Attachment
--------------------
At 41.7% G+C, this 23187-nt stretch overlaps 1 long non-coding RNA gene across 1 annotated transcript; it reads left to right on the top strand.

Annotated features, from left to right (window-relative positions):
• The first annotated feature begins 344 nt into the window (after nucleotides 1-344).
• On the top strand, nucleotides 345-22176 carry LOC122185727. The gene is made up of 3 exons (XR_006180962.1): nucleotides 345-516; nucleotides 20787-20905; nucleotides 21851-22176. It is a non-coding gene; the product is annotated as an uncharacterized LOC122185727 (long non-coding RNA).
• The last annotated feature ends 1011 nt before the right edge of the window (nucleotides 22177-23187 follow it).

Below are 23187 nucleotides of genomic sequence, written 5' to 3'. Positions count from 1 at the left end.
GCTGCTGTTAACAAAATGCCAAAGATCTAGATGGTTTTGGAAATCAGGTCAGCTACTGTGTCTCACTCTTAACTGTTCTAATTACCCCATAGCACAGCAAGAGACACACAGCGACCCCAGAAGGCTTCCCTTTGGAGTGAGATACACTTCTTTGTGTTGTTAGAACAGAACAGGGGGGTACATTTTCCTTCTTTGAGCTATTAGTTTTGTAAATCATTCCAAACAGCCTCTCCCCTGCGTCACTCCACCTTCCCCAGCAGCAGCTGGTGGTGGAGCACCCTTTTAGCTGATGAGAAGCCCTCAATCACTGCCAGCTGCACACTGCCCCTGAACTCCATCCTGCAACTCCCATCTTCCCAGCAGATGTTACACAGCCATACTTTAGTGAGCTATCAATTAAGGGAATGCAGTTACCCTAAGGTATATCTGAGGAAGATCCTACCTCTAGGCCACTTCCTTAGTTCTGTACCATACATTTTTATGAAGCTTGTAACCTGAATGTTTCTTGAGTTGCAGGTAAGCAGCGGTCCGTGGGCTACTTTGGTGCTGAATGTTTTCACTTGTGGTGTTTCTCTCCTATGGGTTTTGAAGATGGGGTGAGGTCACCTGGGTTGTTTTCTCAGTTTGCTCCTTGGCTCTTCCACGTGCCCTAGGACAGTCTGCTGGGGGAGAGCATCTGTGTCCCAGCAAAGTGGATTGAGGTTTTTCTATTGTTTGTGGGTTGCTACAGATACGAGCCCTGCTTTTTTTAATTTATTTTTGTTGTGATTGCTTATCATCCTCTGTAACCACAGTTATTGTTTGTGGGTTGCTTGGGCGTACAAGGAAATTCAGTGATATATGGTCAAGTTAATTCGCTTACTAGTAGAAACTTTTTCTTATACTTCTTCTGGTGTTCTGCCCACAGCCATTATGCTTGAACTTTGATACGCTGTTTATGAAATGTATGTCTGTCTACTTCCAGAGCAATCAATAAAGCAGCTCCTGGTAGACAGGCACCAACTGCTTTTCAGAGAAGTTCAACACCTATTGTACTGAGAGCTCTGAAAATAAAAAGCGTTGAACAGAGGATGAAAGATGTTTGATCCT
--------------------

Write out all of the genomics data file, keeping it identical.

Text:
At 41.7% G+C, this 23187-nt stretch overlaps 1 long non-coding RNA gene across 1 annotated transcript; it reads left to right on the top strand.

Annotated features, from left to right (window-relative positions):
• The first annotated feature begins 344 nt into the window (after nucleotides 1-344).
• On the top strand, nucleotides 345-22176 carry LOC122185727. The gene is made up of 3 exons (XR_006180962.1): nucleotides 345-516; nucleotides 20787-20905; nucleotides 21851-22176. It is a non-coding gene; the product is annotated as an uncharacterized LOC122185727 (long non-coding RNA).
• The last annotated feature ends 1011 nt before the right edge of the window (nucleotides 22177-23187 follow it).

Below are 23187 nucleotides of genomic sequence, written 5' to 3'. Positions count from 1 at the left end.
GCTGCTGTTAACAAAATGCCAAAGATCTAGATGGTTTTGGAAATCAGGTCAGCTACTGTGTCTCACTCTTAACTGTTCTAATTACCCCATAGCACAGCAAGAGACACACAGCGACCCCAGAAGGCTTCCCTTTGGAGTGAGATACACTTCTTTGTGTTGTTAGAACAGAACAGGGGGGTACATTTTCCTTCTTTGAGCTATTAGTTTTGTAAATCATTCCAAACAGCCTCTCCCCTGCGTCACTCCACCTTCCCCAGCAGCAGCTGGTGGTGGAGCACCCTTTTAGCTGATGAGAAGCCCTCAATCACTGCCAGCTGCACACTGCCCCTGAACTCCATCCTGCAACTCCCATCTTCCCAGCAGATGTTACACAGCCATACTTTAGTGAGCTATCAATTAAGGGAATGCAGTTACCCTAAGGTATATCTGAGGAAGATCCTACCTCTAGGCCACTTCCTTAGTTCTGTACCATACATTTTTATGAAGCTTGTAACCTGAATGTTTCTTGAGTTGCAGGTAAGCAGCGGTCCGTGGGCTACTTTGGTGCTGAATGTTTTCACTTGTGGTGTTTCTCTCCTATGGGTTTTGAAGATGGGGTGAGGTCACCTGGGTTGTTTTCTCAGTTTGCTCCTTGGCTCTTCCACGTGCCCTAGGACAGTCTGCTGGGGGAGAGCATCTGTGTCCCAGCAAAGTGGATTGAGGTTTTTCTATTGTTTGTGGGTTGCTACAGATACGAGCCCTGCTTTTTTTAATTTATTTTTGTTGTGATTGCTTATCATCCTCTGTAACCACAGTTATTGTTTGTGGGTTGCTTGGGCGTACAAGGAAATTCAGTGATATATGGTCAAGTTAATTCGCTTACTAGTAGAAACTTTTTCTTATACTTCTTCTGGTGTTCTGCCCACAGCCATTATGCTTGAACTTTGATACGCTGTTTATGAAATGTATGTCTGTCTACTTCCAGAGCAATCAATAAAGCAGCTCCTGGTAGACAGGCACCAACTGCTTTTCAGAGAAGTTCAACACCTATTGTACTGAGAGCTCTGAAAATAAAAAGCGTTGAACAGAGGATGAAAGATGTTTGATCCT